Teheran will "remove obstacles" blocking negotiations with the United States if Washington shows good will, a powerful leading rival of Iran's hard-line president said. But US President George W. Bush dismissed the possibility of talks, while accusing Iran of supplying deadly weapons to fighters in Iraq.
Former Iranian President Hashemi Rafsanjani, a high-ranking cleric, has no formal foreign policy portfolio but holds seats on two of Iran's most important government bodies. Seen as one of the country's most influential figures, Rafsanjani in recent weeks has become an increasingly high-profile public advocate of a more conciliatory stance towards the US and its allies in the dispute over Teheran's nuclear program.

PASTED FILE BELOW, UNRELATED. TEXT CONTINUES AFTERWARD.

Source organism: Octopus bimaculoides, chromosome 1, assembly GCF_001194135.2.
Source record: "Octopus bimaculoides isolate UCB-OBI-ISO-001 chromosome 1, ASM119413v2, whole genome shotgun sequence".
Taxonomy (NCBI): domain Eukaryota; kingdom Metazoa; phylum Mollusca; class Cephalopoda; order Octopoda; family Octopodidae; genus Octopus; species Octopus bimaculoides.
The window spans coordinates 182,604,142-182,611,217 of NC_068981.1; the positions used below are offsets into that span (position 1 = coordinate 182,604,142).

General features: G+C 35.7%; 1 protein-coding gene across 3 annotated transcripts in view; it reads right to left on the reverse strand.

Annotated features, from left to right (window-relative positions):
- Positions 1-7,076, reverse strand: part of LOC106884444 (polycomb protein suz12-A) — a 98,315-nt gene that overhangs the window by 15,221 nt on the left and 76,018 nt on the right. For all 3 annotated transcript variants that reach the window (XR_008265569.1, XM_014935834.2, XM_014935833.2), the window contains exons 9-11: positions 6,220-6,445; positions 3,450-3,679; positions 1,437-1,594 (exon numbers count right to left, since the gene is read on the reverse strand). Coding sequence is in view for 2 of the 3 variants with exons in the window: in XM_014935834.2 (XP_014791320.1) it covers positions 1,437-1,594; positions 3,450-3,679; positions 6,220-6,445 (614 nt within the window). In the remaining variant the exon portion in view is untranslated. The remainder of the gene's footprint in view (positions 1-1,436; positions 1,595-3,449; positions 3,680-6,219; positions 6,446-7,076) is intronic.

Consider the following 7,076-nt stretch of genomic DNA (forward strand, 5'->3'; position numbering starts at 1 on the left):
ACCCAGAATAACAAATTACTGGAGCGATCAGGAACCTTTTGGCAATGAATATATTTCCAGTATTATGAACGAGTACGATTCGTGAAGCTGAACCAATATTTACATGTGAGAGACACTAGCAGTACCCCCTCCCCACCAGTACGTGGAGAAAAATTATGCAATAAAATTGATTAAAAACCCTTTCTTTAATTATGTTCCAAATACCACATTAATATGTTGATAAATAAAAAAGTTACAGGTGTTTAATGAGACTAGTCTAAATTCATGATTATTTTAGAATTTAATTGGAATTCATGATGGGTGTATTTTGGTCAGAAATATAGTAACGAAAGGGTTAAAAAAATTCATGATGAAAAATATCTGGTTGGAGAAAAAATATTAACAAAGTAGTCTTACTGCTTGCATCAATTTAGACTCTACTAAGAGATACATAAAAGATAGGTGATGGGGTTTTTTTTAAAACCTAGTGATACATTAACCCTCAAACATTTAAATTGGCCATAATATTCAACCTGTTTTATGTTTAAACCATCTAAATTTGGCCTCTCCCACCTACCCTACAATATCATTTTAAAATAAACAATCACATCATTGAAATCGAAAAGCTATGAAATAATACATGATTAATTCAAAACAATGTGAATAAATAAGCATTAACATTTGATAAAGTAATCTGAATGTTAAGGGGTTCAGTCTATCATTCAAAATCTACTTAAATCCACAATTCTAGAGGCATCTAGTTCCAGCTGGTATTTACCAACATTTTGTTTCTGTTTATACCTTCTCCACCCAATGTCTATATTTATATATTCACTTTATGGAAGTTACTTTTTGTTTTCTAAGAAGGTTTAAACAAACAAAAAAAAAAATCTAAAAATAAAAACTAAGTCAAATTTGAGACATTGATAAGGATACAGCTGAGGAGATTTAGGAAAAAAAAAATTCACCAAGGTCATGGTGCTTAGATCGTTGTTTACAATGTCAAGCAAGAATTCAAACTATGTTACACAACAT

"Any time the United States sends a signal showing good will in its dealings with Iran, we will in return remove obstacles in the way of negotiations," the official Islamic Republic News Agency quoted Rafsanjani as saying Wednesday.
Bush said at a Washington news conference that bilateral talks with Iran were unlikely to yield results in the international push to halt Iran's nuclear program.